MD

2008-10-15

Wednesday, April 16, 2014

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How trusting are we?

BY LISA HAIDOSTIAN
Daily News Editor
Published October 14, 2008

It might be the most commonly asked question on campus: Can you watch my stuff? Students at the library in need of a bathroom break ask a neighbor to keep an eye on their laptops. But what happens when someone actually tries to steal it? Or how far will University students go for their fellow students? Psychology Prof. Norbert Schwarz said that a "culture of trust" tends to prevail. "If you changed everything to basically a culture of distrust where you always assume that anyone could screw you over at any moment — which basically is true —you won't make it through the day," he said. To find out for ourselves, The Statement sent Lisa Haidostian to conduct four social experiments to reveal the limitations of trust and camaraderie on campus.

“Can you watch my laptop?”

Option 1: Pack up all books, notes, binders and laptop, go to the bathroom, put your backpack on a gross floor and then settle back into your seat at the library, provided it’s still unoccupied.
Option 2: Ask the student studying next to you if he can watch your things for a minute.
Most students choose Option 2.
But how seriously do students take the responsibility of guarding another’s belonging? And if a theft did happen, what on earth would the person asked to watch your things do about it?
I recruited several Daily staffers to help me find out.
The experiment went like this: someone sat down at a table in the UGLi and spread out their things, pretending to study for a few minutes. He or she then asked someone or some group nearby to watch their things. Three to 10 minutes later, another Daily staffer came by and tried to take the laptop. We varied who we asked to watch it (males, females, groups), who stole it (male or female) and how conspicuously they did it (grab it and go, or sit down for a bit and then take it).
The results were pretty consistent. Besides a few anomalies — one girl and one group who didn’t notice the theft (all apologized profusely once told), and one particularly brazen boy who saw that the laptop was gone, packed up his stuff and fled to the opposite side of the library — a couple patterns emerged.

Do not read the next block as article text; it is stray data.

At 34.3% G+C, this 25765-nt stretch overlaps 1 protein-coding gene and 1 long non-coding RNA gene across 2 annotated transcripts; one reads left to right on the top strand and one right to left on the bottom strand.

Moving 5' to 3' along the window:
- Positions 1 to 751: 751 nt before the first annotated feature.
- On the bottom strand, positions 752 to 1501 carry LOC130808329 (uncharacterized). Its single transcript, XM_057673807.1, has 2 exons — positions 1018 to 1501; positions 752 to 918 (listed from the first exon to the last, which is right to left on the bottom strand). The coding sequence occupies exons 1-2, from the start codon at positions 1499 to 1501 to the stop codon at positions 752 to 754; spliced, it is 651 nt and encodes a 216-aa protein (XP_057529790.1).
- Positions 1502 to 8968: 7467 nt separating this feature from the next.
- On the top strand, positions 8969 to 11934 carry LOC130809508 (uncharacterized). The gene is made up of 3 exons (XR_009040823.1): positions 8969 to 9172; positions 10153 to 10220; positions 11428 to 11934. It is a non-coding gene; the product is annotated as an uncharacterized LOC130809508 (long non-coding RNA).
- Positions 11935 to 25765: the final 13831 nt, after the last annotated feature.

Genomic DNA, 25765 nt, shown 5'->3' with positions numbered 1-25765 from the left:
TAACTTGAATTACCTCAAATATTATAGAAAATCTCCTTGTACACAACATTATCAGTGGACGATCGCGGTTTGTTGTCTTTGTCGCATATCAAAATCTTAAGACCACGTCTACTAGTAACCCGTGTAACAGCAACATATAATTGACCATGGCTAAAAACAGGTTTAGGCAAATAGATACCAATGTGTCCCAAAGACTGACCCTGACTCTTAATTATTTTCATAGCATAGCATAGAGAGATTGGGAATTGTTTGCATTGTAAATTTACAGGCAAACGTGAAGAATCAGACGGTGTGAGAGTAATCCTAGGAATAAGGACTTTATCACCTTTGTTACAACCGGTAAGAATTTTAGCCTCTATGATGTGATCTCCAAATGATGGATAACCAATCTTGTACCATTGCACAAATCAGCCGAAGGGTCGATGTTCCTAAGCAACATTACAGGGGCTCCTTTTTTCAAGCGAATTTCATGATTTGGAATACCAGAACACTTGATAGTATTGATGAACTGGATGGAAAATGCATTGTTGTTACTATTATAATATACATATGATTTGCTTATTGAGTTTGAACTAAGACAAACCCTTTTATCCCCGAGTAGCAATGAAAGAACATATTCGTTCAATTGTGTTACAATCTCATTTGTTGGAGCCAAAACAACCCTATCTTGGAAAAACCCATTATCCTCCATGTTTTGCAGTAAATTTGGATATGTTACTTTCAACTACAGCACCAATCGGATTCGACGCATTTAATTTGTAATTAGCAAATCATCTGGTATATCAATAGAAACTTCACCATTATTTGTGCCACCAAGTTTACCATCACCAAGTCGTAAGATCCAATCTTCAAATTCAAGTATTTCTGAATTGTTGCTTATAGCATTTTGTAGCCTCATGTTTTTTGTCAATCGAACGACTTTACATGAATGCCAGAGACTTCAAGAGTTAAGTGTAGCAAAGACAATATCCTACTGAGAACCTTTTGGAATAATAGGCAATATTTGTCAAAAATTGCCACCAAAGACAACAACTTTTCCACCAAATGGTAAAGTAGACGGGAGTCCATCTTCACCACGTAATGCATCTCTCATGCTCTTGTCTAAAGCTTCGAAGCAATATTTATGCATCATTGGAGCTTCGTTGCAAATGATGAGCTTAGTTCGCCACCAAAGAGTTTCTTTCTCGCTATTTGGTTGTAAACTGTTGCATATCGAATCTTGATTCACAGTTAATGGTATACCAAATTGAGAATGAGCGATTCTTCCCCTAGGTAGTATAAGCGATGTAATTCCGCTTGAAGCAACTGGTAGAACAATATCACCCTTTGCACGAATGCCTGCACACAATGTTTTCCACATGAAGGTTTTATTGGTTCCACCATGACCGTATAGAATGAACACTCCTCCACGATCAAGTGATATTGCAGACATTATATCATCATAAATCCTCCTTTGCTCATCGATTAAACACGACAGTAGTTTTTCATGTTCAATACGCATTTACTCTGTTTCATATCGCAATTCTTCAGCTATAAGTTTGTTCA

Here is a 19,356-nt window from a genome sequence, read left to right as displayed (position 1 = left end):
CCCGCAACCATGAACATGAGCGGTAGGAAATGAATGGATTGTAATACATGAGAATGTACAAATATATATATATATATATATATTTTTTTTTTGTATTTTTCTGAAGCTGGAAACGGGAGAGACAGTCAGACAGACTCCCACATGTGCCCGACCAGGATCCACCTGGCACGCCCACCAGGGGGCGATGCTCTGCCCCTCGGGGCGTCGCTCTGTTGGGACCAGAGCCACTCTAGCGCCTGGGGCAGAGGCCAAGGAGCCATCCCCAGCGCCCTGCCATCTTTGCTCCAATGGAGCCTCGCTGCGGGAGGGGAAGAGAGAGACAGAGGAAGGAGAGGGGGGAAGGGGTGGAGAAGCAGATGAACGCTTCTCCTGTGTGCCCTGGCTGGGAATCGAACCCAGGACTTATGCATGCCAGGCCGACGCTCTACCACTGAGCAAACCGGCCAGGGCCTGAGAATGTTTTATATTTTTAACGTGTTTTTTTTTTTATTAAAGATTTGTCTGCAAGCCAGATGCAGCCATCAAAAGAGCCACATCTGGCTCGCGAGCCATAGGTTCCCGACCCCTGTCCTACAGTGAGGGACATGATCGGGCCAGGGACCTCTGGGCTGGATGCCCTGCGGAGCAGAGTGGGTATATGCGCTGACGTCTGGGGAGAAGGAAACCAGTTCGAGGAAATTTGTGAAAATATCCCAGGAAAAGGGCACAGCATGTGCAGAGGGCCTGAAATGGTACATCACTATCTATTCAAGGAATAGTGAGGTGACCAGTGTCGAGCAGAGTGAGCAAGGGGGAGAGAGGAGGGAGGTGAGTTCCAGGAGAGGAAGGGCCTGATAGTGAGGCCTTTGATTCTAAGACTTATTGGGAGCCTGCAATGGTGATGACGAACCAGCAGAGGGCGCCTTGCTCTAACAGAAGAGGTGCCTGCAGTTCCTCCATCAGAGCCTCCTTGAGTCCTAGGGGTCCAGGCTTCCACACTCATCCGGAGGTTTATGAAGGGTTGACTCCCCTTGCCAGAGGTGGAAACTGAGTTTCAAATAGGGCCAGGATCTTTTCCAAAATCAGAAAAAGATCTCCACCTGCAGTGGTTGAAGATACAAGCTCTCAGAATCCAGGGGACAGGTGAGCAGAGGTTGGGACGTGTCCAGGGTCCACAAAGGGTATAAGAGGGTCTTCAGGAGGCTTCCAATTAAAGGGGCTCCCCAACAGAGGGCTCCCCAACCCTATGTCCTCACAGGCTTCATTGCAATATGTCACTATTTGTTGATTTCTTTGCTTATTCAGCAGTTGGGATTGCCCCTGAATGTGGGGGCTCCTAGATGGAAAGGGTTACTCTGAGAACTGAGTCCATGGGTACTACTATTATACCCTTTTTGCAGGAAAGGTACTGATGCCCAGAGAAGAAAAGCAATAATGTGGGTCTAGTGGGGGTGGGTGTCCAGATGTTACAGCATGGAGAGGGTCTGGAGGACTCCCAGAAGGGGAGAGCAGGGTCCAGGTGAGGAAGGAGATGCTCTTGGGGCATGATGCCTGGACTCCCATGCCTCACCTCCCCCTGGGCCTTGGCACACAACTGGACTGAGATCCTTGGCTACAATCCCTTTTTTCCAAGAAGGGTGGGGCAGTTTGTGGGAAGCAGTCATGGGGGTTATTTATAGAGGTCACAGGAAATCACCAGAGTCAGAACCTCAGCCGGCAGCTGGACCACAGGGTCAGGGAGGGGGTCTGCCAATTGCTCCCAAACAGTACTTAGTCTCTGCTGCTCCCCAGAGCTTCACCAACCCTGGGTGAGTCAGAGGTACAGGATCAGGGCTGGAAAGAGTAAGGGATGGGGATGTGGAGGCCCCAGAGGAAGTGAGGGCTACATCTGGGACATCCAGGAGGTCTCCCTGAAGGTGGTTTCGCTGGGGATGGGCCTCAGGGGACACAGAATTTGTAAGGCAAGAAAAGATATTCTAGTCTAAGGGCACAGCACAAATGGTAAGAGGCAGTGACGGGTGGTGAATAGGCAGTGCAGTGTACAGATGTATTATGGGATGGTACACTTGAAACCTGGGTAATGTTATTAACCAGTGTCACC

The first was that, generally speaking, students don’t take the responsibility lightly. Several times our thieves were chased halfway across a floor. Often, people caught the thieves right away and asked for the laptop back.
But here’s the catch, and pattern number two: when our thieves said they were friends of the laptop owner, they were consistently let off the hook.
Schwarz said this was a consequence of people’s tendency to trust those they can identify with.
“In a campus environment, it’s pretty much a default that you trust people who look like you,” he said.
Nursing junior Christine Novotny, who asked our thief if he was with the girls who were studying and let him go after he said yes, said she wasn’t surprised by the results because students want to have faith in each other.
“I think in general, people like to be (trusting) so they give them the benefit of the doubt,” she said. “We’re all students. I think it’s just kind of nature to want to believe it’s okay.”
Most students interviewed who intervened said they felt uncomfortable accusing another student of stealing a laptop.
“I was thinking, ‘Oh gosh, this is going to be awkward,’” said LSA junior Katy Wallander, who ran after me on the 2nd floor. “My heart is still pounding a little bit.”
In their approach, many students used indirect language like “Excuse me,” “Is that your laptop?” and “Someone asked me to watch that.” None of them were jerks.
Schwarz said that if students weren’t in a place that they know and frequent, the results would have been way different.
“People are more alert in a less familiar environment,” he said.
Almost all agreed that they would be less keen to ask someone to watch their laptop at, say, a public library.
“At a public library, people wouldn’t be as trusting because you know nothing about the people there, but at the University it’s like, okay,” said Engineering junior Sumeet Vaidya, whose breathing noticeably accelerated after he thought someone’s laptop was almost stolen under his watch.
He intervened in time, but I asked him how he would have reacted had it actually been stolen.
“I would have probably flipped out and run around looking for somebody and asked everybody around,” he said. “And then, obviously, I would have felt guilty and would have helped find it.”

“Can I use your bathroom?”

It’s the morning before the Michigan-Toledo game, I’m halfway to the stadium and I need to pee.
Not really though.
But what if that was the case? I wanted to see how many strangers tailgating outside their house would let me in to use their bathroom. The answer: every single person I asked. Not one even bothered to follow me inside to make sure I didn’t take something.


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